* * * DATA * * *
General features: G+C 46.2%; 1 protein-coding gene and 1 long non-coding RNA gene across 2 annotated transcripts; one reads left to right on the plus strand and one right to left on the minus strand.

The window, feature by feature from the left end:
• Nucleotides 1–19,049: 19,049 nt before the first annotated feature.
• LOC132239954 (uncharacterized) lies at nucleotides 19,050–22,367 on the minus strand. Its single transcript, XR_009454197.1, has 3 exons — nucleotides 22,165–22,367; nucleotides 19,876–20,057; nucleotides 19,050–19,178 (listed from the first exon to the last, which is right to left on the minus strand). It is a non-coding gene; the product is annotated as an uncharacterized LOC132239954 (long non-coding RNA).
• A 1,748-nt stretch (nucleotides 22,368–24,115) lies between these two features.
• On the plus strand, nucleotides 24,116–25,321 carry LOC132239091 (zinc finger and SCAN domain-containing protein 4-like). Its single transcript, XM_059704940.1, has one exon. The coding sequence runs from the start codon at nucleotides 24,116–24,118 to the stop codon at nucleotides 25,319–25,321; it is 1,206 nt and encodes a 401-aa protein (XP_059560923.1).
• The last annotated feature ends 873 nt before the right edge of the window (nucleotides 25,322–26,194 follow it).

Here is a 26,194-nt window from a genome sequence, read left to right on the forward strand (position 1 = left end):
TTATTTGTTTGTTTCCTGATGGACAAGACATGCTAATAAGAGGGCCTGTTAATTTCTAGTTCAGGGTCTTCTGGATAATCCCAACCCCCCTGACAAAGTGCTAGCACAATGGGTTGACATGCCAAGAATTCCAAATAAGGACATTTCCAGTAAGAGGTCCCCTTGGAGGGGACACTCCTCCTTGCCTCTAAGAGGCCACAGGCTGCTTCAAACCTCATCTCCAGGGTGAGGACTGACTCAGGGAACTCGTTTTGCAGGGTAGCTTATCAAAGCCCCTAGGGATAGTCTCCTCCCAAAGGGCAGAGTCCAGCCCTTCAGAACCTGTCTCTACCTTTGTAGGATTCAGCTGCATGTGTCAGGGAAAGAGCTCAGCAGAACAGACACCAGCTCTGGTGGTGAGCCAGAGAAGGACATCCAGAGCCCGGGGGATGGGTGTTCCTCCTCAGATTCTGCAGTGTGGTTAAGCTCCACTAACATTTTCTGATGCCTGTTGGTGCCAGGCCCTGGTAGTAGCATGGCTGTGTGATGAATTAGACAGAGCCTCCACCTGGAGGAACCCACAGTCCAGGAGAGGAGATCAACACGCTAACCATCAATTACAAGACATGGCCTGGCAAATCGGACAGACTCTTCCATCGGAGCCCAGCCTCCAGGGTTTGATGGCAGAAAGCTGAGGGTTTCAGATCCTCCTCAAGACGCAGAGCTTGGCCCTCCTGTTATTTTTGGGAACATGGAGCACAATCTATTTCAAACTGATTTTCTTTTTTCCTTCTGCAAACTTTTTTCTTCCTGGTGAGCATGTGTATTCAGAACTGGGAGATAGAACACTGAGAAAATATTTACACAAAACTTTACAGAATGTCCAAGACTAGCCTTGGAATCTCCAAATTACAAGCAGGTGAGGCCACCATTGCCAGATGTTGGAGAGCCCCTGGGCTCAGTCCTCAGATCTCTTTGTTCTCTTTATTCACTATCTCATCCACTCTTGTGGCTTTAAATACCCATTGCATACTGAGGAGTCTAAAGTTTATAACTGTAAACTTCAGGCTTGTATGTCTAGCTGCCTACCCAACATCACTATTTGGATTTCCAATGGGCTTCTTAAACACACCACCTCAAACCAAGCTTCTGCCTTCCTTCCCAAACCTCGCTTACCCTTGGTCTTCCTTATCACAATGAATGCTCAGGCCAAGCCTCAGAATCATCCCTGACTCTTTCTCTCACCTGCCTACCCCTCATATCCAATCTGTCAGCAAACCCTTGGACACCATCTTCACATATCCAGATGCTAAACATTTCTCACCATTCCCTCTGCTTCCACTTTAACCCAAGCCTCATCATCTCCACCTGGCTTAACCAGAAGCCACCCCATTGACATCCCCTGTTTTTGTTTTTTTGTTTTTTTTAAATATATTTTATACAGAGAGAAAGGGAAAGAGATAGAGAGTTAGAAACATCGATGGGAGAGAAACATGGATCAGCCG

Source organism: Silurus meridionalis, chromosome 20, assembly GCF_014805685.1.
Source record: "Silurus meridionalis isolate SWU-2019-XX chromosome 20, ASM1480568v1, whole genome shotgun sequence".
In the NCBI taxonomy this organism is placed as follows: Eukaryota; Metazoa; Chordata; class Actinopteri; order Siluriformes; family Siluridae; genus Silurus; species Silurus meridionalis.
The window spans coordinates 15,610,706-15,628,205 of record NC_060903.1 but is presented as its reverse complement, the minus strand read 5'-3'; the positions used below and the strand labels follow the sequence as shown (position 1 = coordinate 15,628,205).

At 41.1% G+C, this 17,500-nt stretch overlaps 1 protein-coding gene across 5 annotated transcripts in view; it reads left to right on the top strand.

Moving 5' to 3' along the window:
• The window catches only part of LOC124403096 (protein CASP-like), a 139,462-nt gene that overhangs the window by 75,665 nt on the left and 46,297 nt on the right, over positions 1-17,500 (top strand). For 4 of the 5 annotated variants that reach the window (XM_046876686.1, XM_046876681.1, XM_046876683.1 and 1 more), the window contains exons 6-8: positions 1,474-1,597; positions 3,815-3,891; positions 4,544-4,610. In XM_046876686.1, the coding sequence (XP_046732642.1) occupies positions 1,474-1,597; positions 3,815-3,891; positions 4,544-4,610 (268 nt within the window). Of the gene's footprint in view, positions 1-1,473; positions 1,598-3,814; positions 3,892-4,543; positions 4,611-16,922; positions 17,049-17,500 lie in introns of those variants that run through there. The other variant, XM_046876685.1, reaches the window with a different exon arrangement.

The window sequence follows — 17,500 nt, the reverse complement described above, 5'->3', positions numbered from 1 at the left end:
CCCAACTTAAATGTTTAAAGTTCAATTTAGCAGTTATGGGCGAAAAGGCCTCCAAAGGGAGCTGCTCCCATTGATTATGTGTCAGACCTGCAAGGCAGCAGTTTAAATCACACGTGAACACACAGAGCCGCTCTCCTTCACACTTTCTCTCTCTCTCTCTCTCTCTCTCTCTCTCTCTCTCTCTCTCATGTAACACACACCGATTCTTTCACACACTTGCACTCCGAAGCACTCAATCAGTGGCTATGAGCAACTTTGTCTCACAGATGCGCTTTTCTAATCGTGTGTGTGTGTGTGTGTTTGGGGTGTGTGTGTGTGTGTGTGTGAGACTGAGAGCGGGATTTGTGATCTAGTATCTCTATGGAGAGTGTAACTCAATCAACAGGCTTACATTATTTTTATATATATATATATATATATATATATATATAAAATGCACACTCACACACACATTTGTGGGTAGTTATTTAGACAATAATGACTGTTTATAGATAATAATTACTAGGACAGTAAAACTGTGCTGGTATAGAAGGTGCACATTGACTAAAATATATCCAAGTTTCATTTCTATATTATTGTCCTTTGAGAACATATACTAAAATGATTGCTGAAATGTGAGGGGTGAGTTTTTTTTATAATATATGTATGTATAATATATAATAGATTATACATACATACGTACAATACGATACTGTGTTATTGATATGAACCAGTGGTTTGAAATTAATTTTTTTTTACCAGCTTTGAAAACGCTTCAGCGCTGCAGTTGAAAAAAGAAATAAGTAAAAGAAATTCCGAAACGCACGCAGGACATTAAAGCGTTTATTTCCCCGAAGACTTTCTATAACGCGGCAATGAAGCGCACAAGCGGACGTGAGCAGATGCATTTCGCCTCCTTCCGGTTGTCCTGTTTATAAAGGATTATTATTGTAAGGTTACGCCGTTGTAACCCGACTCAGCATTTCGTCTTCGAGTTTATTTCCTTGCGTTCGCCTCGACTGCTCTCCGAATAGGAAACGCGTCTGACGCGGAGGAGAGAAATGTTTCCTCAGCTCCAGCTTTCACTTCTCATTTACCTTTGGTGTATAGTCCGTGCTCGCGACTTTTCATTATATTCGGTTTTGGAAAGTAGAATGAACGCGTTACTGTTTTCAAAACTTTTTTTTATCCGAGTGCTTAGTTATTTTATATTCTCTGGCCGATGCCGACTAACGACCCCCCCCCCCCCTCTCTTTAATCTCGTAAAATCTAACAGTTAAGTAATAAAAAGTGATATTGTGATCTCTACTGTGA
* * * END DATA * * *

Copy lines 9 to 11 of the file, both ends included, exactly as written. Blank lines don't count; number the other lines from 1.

TTATTTGTTTGTTTCCTGATGGACAAGACATGCTAATAAGAGGGCCTGTTAATTTCTAGTTCAGGGTCTTCTGGATAATCCCAACCCCCCTGACAAAGTGCTAGCACAATGGGTTGACATGCCAAGAATTCCAAATAAGGACATTTCCAGTAAGAGGTCCCCTTGGAGGGGACACTCCTCCTTGCCTCTAAGAGGCCACAGGCTGCTTCAAACCTCATCTCCAGGGTGAGGACTGACTCAGGGAACTCGTTTTGCAGGGTAGCTTATCAAAGCCCCTAGGGATAGTCTCCTCCCAAAGGGCAGAGTCCAGCCCTTCAGAACCTGTCTCTACCTTTGTAGGATTCAGCTGCATGTGTCAGGGAAAGAGCTCAGCAGAACAGACACCAGCTCTGGTGGTGAGCCAGAGAAGGACATCCAGAGCCCGGGGGATGGGTGTTCCTCCTCAGATTCTGCAGTGTGGTTAAGCTCCACTAACATTTTCTGATGCCTGTTGGTGCCAGGCCCTGGTAGTAGCATGGCTGTGTGATGAATTAGACAGAGCCTCCACCTGGAGGAACCCACAGTCCAGGAGAGGAGATCAACACGCTAACCATCAATTACAAGACATGGCCTGGCAAATCGGACAGACTCTTCCATCGGAGCCCAGCCTCCAGGGTTTGATGGCAGAAAGCTGAGGGTTTCAGATCCTCCTCAAGACGCAGAGCTTGGCCCTCCTGTTATTTTTGGGAACATGGAGCACAATCTATTTCAAACTGATTTTCTTTTTTCCTTCTGCAAACTTTTTTCTTCCTGGTGAGCATGTGTATTCAGAACTGGGAGATAGAACACTGAGAAAATATTTACACAAAACTTTACAGAATGTCCAAGACTAGCCTTGGAATCTCCAAATTACAAGCAGGTGAGGCCACCATTGCCAGATGTTGGAGAGCCCCTGGGCTCAGTCCTCAGATCTCTTTGTTCTCTTTATTCACTATCTCATCCACTCTTGTGGCTTTAAATACCCATTGCATACTGAGGAGTCTAAAGTTTATAACTGTAAACTTCAGGCTTGTATGTCTAGCTGCCTACCCAACATCACTATTTGGATTTCCAATGGGCTTCTTAAACACACCACCTCAAACCAAGCTTCTGCCTTCCTTCCCAAACCTCGCTTACCCTTGGTCTTCCTTATCACAATGAATGCTCAGGCCAAGCCTCAGAATCATCCCTGACTCTTTCTCTCACCTGCCTACCCCTCATATCCAATCTGTCAGCAAACCCTTGGACACCATCTTCACATATCCAGATGCTAAACATTTCTCACCATTCCCTCTGCTTCCACTTTAACCCAAGCCTCATCATCTCCACCTGGCTTAACCAGAAGCCACCCCATTGACATCCCCTGTTTTTGTTTTTTTGTTTTTTTTAAATATATTTTATACAGAGAGAAAGGGAAAGAGATAGAGAGTTAGAAACATCGATGGGAGAGAAACATGGATCAGCCG

Source organism: Silurus meridionalis, chromosome 20, assembly GCF_014805685.1.
Source record: "Silurus meridionalis isolate SWU-2019-XX chromosome 20, ASM1480568v1, whole genome shotgun sequence".